Take it one moment at a time and remember that one moment isn’t all you get. Your lifetime is full of moments and when you remember that you’ll realize tomorrow is tomorrow and today is today and you do have to live in the moment after all. But that isn’t so bad, because you’re not waiting for tomorrow. Tomorrow is waiting for you.

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I’ve Discovered Order

I’m taking a break. From what, you ask? From disorganization and disorder, from the inability to concentrate or focus on any one task long enough to make significant progress to get it done. I’ve discovered order.

Or maybe not. :-) But I have discovered EverNote, a free note-taking application that sparkles so brightly in my future that I feel like I’m in love. And I’ve been using it for exactly one day. :-o

I guess the reason I’m so enamored of this product is because it fits me so perfectly. I have stacks of single-subject notebooks floating around my house with notes upon notes upon notes, and I can never find the note I’m looking for when I really need it. I write everything down. I write on stickys, in tablets, in text files, on my calendar, in my to do lists, in binders, on the telephone book, everywhere, anywhere… This program was made for me.

It suits my writing and my personal life. It even fits well with my website development projects and business notes.

I’ll report back in a few days, weeks, months, and let you know how it goes.

And if you’re a writer who does lots of research, you should seriously consider giving this little powerhouse a try. I don’t think I’ve ever run across a program as well-suited to a writer’s research notes as EverNote.

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Writing Interruptions

I started this post back on 4/17/05 but got interrupted. By what, I can’t remember. I kept meaning to come back to it, but every time I thought of it or saw the little draft mark beside the entry, I didn’t actually have the inclination to finish. Well, now I do.

So, here it is. The post that almost got away. :-)

What’s allowed to interrupt my writing? Or, what should be allowed to interrupt my writing.

  • Business. Income is a necessity, unfortunately. But not just any business. In fact, I’ve finally put a limit on the amount of business I allow in my life. Time limits have done wonders for the amount of time I have available for writing. The only problem I’ve encountered is that the time limits haven’t actually affected the amount of writing I do. :-) Seems I’m not too fond of writing when I don’t want to write.
  • Friends in need. But only friends in need. Not friends in want, or friends who are bored. Or even friends who think they need a friend’s shoulder to cry on when they’d be better off drying their tears and getting on with their lives. However, I’m not talking about you, I promise (whichever of my dear friends you happen to be). ;-)
  • Family. There’s nothing as important, and yet, I find it easier to say no to family than to anyone else who tries to interrupt. The unfortunate part of this is that it should be harder. But I’m practicing being better at saying yes. Time limits, remember? They aren’t just for business, you know.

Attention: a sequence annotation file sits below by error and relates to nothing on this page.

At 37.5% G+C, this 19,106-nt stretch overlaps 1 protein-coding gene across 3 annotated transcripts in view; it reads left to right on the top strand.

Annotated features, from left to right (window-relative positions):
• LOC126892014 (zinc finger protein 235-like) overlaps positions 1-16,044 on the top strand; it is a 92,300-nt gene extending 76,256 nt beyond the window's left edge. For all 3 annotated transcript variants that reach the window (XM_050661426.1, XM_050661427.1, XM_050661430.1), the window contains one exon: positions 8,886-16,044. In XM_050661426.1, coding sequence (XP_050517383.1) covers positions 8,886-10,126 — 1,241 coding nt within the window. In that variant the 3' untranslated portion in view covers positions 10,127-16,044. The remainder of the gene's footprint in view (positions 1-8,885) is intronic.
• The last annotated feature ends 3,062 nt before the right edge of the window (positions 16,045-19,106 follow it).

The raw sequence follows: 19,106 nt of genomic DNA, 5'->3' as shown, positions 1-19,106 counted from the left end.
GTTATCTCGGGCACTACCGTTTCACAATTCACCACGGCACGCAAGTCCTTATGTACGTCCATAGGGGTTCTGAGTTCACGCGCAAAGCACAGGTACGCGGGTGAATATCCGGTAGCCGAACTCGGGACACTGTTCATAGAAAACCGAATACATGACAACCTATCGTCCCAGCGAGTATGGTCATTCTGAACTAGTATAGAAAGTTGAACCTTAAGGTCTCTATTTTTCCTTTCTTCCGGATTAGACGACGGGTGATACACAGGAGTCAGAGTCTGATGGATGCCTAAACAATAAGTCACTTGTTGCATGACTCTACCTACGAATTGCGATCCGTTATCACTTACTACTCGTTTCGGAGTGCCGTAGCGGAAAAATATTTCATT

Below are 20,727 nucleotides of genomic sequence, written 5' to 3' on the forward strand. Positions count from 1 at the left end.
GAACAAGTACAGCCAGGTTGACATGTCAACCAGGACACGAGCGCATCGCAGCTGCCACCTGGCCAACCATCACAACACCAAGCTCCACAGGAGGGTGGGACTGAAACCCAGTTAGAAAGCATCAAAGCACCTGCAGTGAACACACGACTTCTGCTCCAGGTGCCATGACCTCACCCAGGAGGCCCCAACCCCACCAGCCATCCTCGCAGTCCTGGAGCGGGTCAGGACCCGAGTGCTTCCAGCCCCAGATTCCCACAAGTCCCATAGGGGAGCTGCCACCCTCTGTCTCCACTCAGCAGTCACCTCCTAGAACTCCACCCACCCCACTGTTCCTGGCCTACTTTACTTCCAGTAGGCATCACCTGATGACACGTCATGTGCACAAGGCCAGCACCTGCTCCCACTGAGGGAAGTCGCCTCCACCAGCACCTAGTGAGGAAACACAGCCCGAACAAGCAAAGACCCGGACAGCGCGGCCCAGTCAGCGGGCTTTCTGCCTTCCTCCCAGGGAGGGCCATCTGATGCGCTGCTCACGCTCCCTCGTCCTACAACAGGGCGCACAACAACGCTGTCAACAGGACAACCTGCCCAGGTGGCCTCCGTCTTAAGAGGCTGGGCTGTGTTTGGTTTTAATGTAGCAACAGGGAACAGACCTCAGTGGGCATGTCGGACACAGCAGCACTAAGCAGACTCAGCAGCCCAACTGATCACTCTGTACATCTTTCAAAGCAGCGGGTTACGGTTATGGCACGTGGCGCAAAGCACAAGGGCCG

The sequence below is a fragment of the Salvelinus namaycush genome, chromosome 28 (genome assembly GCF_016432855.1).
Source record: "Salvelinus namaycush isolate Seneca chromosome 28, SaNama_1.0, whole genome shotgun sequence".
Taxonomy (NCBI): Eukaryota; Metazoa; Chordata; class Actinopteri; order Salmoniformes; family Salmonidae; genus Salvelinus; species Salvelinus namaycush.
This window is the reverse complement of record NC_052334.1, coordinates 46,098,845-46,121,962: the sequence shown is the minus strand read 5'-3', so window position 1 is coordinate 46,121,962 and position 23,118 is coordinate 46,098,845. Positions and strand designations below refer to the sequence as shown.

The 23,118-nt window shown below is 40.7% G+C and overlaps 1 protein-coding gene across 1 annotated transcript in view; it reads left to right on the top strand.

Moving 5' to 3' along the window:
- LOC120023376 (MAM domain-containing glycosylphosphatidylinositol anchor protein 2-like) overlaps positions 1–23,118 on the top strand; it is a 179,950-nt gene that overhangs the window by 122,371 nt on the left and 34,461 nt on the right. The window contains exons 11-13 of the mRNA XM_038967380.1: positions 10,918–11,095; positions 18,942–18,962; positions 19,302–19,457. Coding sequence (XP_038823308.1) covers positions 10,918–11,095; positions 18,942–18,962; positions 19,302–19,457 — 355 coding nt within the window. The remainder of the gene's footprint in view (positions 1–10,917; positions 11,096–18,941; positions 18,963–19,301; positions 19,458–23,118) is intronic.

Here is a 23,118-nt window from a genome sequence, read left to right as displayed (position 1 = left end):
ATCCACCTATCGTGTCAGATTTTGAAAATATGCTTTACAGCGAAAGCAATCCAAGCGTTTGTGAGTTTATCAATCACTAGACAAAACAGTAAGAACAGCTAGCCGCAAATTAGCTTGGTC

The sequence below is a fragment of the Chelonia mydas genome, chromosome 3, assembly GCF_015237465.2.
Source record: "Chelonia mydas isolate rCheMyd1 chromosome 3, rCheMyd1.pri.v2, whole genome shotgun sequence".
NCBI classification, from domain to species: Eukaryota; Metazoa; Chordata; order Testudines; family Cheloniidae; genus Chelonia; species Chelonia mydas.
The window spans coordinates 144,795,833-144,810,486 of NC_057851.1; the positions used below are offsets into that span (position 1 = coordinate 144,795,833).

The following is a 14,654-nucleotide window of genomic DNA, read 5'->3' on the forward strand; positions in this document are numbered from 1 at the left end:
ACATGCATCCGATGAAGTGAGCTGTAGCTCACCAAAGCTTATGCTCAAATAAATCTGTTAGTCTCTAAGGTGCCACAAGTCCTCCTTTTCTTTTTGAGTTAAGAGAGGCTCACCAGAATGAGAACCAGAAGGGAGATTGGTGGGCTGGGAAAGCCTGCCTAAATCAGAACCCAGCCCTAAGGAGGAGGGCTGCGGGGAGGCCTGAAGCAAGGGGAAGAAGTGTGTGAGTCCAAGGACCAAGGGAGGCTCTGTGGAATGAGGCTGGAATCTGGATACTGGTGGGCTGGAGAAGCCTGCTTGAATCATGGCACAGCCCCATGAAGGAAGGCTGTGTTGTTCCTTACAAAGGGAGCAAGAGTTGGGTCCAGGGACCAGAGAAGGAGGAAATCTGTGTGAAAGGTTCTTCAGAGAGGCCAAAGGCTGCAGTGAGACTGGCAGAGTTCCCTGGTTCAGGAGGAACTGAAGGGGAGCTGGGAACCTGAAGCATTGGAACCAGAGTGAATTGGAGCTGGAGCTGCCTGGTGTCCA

Do I have my priorities right? I don’t know, but I think it fits me and my goals, so yeah, maybe my priorities are exactly what they need to be. And if they’re not, then next week I can change them again. As my mother likes to remind me, people are in a constant state of change. How or who you are today may not be what you are tomorrow. Your priorities and goals should reflect this.

So, what’s allowed to interrupt your writing? Seriously, I’d like to know. :-)

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Muse-less

For those people who believe you have to force yourself to work through just about anything: It’s easy to understand your own processes but almost impossible to understand another’s. Even I find myself thinking a friend’s method can’t be right, can’t be the best way, because I know my way is best. Only the truth is, my way is best for me, and maybe not even that. My way is best for me sometimes, and my other ways are best for me at other times.

Today, I can’t concentrate on working, because I’ve had some bad news about my grandfather. It’s not the worst possible news, but it could be at any time, and that keeps my mind from settling on anything long enough to focus. And without focus, I’m not worth much.

My ability (my need) to focus on one thing to the exclusion of all else is my greatest strength (and my most damning weakness) as a writer. Because if the thing I’m focused on is not my writing for the day, then my writing isn’t going to get done.

I’ve tried to change my ways, for too long. There’s a point you reach when you have to stop working against your natural tendencies and starting working with them. I think I’ve reached that point. But I’ve also noticed that it’s just as hard to set up a method based on something you know and feel but can’t quite understand as it is to set up a method you think should work but never does.

Tell me to sit in my chair and write and I’ll ignore you. I’ve learned my lessons about writing, and for me, if I force myself to write when I can’t, I hate writing. I hate it with enough passion to avoid it as long as possible. And then I write, and I realize how much I love to write. How much I depend on it to keep me balanced.